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References

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Greil, A. L., Schmidt, L., & Peterson, B. (2014). Understanding and treating the psychosocial consequences of infertility. In A. Wenzel (Ed.), The Oxford Handbook of Perinatal Psychology (pp. 693): Oxford University Press.

Covington, L. S. (2016). Intimacy post-injury: Combat trauma and sexual health. In Psychological Aspects of Infertility Post-Injury (pp. 97–108): Oxford University Press.

Shreffler, K. M., Greil, A. L., & McQuillan, J. (2017). Responding to infertility: Lessons from a growing body of research and suggested guidelines for practice. Family relations, 66(4), 644–658. doi:10.1111/fare.12281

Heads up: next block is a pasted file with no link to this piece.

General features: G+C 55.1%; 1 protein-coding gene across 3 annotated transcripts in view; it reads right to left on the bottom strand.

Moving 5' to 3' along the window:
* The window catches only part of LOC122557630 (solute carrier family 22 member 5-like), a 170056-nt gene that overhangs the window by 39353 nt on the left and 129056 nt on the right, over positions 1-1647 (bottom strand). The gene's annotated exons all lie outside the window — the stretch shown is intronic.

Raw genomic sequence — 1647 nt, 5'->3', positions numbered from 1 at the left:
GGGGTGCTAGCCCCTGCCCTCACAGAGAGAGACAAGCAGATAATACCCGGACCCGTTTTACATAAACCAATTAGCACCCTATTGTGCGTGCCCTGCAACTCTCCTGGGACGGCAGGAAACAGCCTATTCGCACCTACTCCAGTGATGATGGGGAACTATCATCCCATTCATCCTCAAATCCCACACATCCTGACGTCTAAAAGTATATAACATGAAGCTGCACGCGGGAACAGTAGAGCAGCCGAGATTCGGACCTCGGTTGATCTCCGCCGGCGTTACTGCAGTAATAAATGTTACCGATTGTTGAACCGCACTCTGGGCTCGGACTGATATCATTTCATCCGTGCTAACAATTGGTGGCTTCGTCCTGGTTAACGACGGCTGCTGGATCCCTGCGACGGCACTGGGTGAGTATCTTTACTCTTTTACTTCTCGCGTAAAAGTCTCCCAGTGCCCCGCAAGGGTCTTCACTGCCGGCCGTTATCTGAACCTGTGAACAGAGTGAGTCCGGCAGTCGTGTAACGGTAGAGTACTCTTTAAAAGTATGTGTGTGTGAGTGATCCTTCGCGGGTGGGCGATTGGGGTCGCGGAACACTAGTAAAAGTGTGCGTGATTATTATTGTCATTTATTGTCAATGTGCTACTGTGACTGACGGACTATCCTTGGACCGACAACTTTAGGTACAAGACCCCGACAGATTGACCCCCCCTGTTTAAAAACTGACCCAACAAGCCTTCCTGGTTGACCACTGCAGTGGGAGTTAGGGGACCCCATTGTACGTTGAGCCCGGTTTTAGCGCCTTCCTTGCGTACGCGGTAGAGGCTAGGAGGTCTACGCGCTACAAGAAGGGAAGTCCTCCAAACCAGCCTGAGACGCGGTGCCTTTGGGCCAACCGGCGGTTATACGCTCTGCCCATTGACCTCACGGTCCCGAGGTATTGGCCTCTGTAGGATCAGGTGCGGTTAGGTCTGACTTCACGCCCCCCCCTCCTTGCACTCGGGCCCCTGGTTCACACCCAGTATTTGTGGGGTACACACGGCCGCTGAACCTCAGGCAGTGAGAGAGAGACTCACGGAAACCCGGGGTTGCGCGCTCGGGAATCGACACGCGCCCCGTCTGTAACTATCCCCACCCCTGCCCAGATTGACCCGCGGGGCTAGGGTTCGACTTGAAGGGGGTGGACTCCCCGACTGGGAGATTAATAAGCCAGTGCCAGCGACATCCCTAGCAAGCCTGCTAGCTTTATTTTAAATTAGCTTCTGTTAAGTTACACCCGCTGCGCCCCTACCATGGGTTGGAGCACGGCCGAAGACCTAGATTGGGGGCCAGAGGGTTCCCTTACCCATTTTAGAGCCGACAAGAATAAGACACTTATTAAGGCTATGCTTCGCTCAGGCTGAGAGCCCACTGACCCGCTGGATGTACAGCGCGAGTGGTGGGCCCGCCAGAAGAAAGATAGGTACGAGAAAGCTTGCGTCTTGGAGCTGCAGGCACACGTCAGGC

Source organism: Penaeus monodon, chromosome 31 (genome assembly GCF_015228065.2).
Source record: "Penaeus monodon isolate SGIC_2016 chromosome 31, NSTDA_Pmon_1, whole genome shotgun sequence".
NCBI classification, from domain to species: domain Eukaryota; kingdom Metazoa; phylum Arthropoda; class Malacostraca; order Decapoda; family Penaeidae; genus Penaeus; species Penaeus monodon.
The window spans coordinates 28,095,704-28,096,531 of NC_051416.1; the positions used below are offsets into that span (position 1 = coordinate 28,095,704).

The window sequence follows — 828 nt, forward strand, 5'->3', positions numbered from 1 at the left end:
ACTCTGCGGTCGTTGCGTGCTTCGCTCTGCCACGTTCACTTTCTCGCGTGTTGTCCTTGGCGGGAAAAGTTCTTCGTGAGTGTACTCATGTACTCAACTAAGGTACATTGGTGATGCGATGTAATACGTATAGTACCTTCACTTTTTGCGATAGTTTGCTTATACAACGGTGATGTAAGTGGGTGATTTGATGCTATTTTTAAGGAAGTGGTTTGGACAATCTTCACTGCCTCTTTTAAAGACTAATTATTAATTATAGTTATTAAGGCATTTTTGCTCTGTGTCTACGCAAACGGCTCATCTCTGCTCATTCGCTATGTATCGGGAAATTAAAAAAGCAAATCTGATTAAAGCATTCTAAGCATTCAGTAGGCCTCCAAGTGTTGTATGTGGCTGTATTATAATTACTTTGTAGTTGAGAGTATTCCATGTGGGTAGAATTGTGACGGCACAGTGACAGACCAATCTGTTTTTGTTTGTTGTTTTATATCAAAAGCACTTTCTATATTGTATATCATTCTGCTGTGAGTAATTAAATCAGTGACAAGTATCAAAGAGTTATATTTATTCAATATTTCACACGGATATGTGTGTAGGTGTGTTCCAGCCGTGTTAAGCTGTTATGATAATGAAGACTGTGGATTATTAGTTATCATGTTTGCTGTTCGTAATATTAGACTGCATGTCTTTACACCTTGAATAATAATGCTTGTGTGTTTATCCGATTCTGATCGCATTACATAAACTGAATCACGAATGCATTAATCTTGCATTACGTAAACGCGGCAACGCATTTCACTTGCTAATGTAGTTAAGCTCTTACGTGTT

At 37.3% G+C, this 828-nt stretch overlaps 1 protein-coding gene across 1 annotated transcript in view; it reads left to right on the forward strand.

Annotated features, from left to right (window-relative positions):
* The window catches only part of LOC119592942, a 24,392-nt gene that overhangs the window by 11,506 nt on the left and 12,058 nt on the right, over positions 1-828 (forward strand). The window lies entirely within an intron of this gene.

Luk, B. H.-K., & Loke, A. Y. (2014). The impact of infertility on the psychological well-being, marital relationships, sexual relationships, and quality of life of couples: A systematic review. Journal of Sex & Marital Therapy, 41(6), 610–625. doi:10.1080/0092623X.2014.958789

Stahlman, S., & Fan, M. (2019). Female infertility, active component service women, U.S. Armed Forces, 2013-2018. MSMR, 26(6), 20—27.

Williams, V. F., Atta, I., & Stahlman, S. (2019). Brief report: Male infertility, active component, U.S. Armed Forces, 2013-2017. MSMR, 26(3), 20–24.